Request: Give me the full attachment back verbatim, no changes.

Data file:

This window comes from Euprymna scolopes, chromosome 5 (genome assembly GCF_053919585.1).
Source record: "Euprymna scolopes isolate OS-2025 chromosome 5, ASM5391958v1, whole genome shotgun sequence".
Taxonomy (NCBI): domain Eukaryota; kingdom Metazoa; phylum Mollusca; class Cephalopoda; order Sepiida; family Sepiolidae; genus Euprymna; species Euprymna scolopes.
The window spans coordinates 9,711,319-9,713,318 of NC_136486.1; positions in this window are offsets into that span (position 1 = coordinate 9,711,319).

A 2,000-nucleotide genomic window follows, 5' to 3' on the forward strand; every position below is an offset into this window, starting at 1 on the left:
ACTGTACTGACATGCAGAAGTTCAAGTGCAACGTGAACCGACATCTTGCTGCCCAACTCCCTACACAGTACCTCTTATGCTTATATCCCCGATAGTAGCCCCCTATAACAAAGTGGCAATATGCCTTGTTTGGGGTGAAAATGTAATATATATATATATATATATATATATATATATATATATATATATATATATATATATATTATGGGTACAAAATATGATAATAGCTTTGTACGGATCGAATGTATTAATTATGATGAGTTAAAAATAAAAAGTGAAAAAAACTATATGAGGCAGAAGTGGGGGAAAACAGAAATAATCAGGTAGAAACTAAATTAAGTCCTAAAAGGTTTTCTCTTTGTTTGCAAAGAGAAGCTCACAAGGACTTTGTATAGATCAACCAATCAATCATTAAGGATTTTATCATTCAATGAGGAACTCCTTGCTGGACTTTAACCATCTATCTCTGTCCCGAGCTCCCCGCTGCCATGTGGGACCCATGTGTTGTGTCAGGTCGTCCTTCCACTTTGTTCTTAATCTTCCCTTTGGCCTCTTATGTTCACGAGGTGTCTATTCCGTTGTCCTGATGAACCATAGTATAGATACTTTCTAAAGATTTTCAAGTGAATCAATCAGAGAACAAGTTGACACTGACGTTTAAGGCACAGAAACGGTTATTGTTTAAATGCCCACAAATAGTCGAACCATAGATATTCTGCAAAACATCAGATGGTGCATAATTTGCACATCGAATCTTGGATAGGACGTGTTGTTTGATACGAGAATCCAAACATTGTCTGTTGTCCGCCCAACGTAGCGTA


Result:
This window comes from Euprymna scolopes, chromosome 5 (genome assembly GCF_053919585.1).
Source record: "Euprymna scolopes isolate OS-2025 chromosome 5, ASM5391958v1, whole genome shotgun sequence".
Taxonomy (NCBI): domain Eukaryota; kingdom Metazoa; phylum Mollusca; class Cephalopoda; order Sepiida; family Sepiolidae; genus Euprymna; species Euprymna scolopes.
The window spans coordinates 9,711,319-9,713,318 of NC_136486.1; positions in this window are offsets into that span (position 1 = coordinate 9,711,319).

A 2,000-nucleotide genomic window follows, 5' to 3' on the forward strand; every position below is an offset into this window, starting at 1 on the left:
ACTGTACTGACATGCAGAAGTTCAAGTGCAACGTGAACCGACATCTTGCTGCCCAACTCCCTACACAGTACCTCTTATGCTTATATCCCCGATAGTAGCCCCCTATAACAAAGTGGCAATATGCCTTGTTTGGGGTGAAAATGTAATATATATATATATATATATATATATATATATATATATATATATATATATATATATATTATGGGTACAAAATATGATAATAGCTTTGTACGGATCGAATGTATTAATTATGATGAGTTAAAAATAAAAAGTGAAAAAAACTATATGAGGCAGAAGTGGGGGAAAACAGAAATAATCAGGTAGAAACTAAATTAAGTCCTAAAAGGTTTTCTCTTTGTTTGCAAAGAGAAGCTCACAAGGACTTTGTATAGATCAACCAATCAATCATTAAGGATTTTATCATTCAATGAGGAACTCCTTGCTGGACTTTAACCATCTATCTCTGTCCCGAGCTCCCCGCTGCCATGTGGGACCCATGTGTTGTGTCAGGTCGTCCTTCCACTTTGTTCTTAATCTTCCCTTTGGCCTCTTATGTTCACGAGGTGTCTATTCCGTTGTCCTGATGAACCATAGTATAGATACTTTCTAAAGATTTTCAAGTGAATCAATCAGAGAACAAGTTGACACTGACGTTTAAGGCACAGAAACGGTTATTGTTTAAATGCCCACAAATAGTCGAACCATAGATATTCTGCAAAACATCAGATGGTGCATAATTTGCACATCGAATCTTGGATAGGACGTGTTGTTTGATACGAGAATCCAAACATTGTCTGTTGTCCGCCCAACGTAGCGTA